Usually obtaining a diverse dataset is a difficult task. Sometimes it could be due to sheer lack of information on certain labels, such as days that witness natural calamities, or sometimes the information could be expensive to obtain. Broad level solutions to solve for AI bias have asked for bringing more diversity in AI tools developer teams in terms of skills, angles, gender, ethics, discipline, etc. Similarly, tech-level solutions too have been towards devising methods that would modify the training dataset such that it becomes well-balanced. This can be achieved by but is not restricted to:
1. Thoughtfully adding under-represented labels of data.
An example of this method can be seen in Google’s Quick, draw! experiment. This experiment was aimed to educate a wide international audience on ANNs. People were asked to doodle commonplace objects while the system simultaneously tried to recognize these objects in under 20 seconds. As part of the doodling process, the experiment gathered over 115000 doodles of a shoe, however, the developer team realized that ‘sneakers’ were overwhelmingly represented in this dataset. Given this high frequency of sneakers, the system was biased to identify only sneakers as a shoe. Here, the developer team had to seek additional training doodles of other styles of shoes to fill in gaps and make the dataset diverse.
2. Generating a diverse child dataset from larger parent dataset.
An example of this method can be seen in the work of Prasad et al. (2014) where the researchers reconstructed a small dataset from a large input dataset but more balanced with respect to different labels. One way in which this model is implemented is explained in the infographic below.
To understand this process better, imagine a large box to contain marbles of different colours and a small empty box. The task at hand is to fill the smaller box with marbles from the larger box such that all marbles of different colours end up being well represented. The idea here is to first pick up marbles randomly from the large box and put them into the smaller box and fill it to the brim. Then you select one marble from each of the boxes and perform one of three operations: (a) swap the marbles i.e. you put the marble from larger box into the smaller box and marble from the smaller box into the larger box; (b) You only add the marble from the larger box to the smaller one; (c) You only remove the marble from the smaller box out of the whole system. This process of swapping, adding or removing marbles continues until each operation adds to the diversity of marbles in the small box and only stops when the system reaches an equilibrium such that adding or removing any marble from the small box would result in the diversity of marbles to fall. In practice, this method has shown promising results in case of generating trailers for movies or summarising long documents by including all types of information and ensuring diversity, thereby reducing bias towards dominant labels.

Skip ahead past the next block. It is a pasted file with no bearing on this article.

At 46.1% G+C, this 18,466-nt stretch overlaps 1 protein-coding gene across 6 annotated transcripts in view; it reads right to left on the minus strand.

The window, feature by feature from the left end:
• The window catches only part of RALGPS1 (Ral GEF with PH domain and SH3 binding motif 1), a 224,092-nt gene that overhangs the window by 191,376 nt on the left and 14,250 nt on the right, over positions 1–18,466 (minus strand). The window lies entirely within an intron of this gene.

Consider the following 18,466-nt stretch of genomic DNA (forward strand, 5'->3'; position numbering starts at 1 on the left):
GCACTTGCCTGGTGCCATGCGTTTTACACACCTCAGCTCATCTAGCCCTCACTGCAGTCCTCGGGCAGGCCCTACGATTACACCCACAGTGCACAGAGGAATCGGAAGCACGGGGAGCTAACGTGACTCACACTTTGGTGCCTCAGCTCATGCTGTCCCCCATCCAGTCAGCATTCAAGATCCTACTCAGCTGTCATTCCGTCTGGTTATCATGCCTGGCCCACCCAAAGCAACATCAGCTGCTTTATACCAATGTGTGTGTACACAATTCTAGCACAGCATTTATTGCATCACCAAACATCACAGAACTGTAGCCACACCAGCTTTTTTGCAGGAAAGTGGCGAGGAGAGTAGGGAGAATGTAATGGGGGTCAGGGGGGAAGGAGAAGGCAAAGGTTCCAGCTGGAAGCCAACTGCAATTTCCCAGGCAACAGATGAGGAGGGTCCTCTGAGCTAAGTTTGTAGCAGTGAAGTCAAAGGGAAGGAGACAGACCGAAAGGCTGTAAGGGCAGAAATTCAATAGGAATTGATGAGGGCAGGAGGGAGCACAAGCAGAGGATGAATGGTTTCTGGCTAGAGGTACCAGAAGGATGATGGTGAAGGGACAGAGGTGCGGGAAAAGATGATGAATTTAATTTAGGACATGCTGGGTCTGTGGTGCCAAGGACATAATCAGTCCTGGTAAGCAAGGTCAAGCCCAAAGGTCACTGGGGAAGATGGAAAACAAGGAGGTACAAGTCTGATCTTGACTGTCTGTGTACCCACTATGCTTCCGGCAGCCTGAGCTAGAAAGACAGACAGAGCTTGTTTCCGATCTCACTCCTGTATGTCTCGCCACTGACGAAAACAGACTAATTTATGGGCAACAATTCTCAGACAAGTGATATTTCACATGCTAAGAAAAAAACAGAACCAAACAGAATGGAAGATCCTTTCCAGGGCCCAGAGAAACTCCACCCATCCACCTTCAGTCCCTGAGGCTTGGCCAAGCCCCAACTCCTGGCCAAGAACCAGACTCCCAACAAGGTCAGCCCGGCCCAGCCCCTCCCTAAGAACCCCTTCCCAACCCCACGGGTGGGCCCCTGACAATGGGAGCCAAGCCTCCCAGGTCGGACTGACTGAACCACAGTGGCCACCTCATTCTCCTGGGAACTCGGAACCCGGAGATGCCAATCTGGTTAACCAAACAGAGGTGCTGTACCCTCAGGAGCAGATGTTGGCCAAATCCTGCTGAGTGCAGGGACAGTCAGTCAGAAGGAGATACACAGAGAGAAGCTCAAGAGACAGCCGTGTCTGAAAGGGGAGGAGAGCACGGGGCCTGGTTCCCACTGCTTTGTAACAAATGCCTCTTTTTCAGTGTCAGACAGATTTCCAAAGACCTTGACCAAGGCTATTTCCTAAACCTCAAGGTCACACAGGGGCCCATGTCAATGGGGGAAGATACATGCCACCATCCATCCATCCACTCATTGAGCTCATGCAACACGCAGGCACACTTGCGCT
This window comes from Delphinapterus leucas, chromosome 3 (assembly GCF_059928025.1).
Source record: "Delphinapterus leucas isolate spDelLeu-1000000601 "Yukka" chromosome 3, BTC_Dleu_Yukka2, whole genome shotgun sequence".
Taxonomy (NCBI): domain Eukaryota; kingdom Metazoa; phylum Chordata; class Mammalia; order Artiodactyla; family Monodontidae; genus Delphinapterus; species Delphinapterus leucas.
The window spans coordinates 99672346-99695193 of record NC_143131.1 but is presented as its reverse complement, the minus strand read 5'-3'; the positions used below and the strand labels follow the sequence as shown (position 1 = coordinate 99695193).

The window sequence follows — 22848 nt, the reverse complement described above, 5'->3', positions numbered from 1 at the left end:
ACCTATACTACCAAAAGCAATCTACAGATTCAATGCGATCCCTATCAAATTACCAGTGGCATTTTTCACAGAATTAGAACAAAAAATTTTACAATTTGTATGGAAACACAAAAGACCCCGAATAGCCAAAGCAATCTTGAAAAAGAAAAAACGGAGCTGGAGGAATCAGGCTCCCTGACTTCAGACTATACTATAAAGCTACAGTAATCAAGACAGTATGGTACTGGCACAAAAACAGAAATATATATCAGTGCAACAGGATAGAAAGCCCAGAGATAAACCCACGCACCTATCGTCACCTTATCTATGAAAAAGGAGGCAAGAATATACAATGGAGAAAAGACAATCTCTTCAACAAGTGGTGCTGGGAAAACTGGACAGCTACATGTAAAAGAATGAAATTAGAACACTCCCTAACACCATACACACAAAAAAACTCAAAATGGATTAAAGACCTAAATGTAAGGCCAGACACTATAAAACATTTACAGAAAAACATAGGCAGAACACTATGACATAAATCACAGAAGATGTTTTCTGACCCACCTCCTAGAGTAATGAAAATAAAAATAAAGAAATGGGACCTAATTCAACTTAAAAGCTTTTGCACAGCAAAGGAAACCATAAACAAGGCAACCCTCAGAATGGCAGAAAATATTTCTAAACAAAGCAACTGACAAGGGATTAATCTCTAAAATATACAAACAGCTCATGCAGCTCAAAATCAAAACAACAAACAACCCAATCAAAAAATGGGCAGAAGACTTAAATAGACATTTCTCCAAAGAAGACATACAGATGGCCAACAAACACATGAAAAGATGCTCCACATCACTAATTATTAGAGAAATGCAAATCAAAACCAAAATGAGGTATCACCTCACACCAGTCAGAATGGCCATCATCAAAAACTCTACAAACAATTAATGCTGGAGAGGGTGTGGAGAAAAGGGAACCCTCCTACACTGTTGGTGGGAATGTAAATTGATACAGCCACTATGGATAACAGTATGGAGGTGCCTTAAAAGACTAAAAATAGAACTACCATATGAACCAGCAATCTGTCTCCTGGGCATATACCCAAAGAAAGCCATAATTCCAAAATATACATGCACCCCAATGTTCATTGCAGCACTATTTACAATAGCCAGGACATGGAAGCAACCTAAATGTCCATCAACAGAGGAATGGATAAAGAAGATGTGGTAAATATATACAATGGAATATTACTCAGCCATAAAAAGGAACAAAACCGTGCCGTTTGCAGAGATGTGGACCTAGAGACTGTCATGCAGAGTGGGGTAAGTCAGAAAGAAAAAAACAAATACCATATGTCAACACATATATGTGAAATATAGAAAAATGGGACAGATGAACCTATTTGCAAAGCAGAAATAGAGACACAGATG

3. Studying latent structures.
Consider this example: A building is set on fire. Usually, the number of fire engines that would rush to the location and the cost of the fire damage would appear to be correlated. However, it is actually the rise in the size of the fire that will cause both the fire engines and the cost of loses to increase, therefore negating the initial hypothesis that fire engines and cost of loses were somehow correlated. Here ‘size of the fire’ is the unaccounted latent variable. A latent (“hidden” in Greek) variable is an unmeasured, unseen variable that behaves as a confounder and causes two events X and Y to occur, without which X and Y would appear correlated. Studying latent structures helps us account for the confounder, basis which the correlation between X and Y would usually weaken or become absent and lead us to make appropriate predictions.
An example of this method can be seen in the work of Amini et al. (2019) where the researchers employed a deep learning algorithm to identify underrepresented portions of the training dataset (here publicly available “CelebA” dataset that contains different images of faces usually used to train facial recognition systems) and increased the probability (or chance) of selecting a coloured face as compared to a white face such that it created a balanced dataset with equally represented labels. This is similar to forcing the algorithm to select one coloured face for one white face to maintain a 1:1 ratio despite the original dataset having a 1:10 ratio of coloured faces to white faces. This calculated increase in selecting certain data points (or sampling) is brought about by studying the latent structure within the training dataset. The researchers concluded that their method showed an “increased classification accuracy and decreased categorical bias across race and gender, compared to standard classifiers.”
(Authored by Vihang Jumle, Associate with inputs from Anirudh Rastogi, Founder at Ikigai Law. Infographics created by Akriti Garg, Manager – Communications.)
 A latent structure is determined by studying the probabilistic distribution of latent variables of the dataset.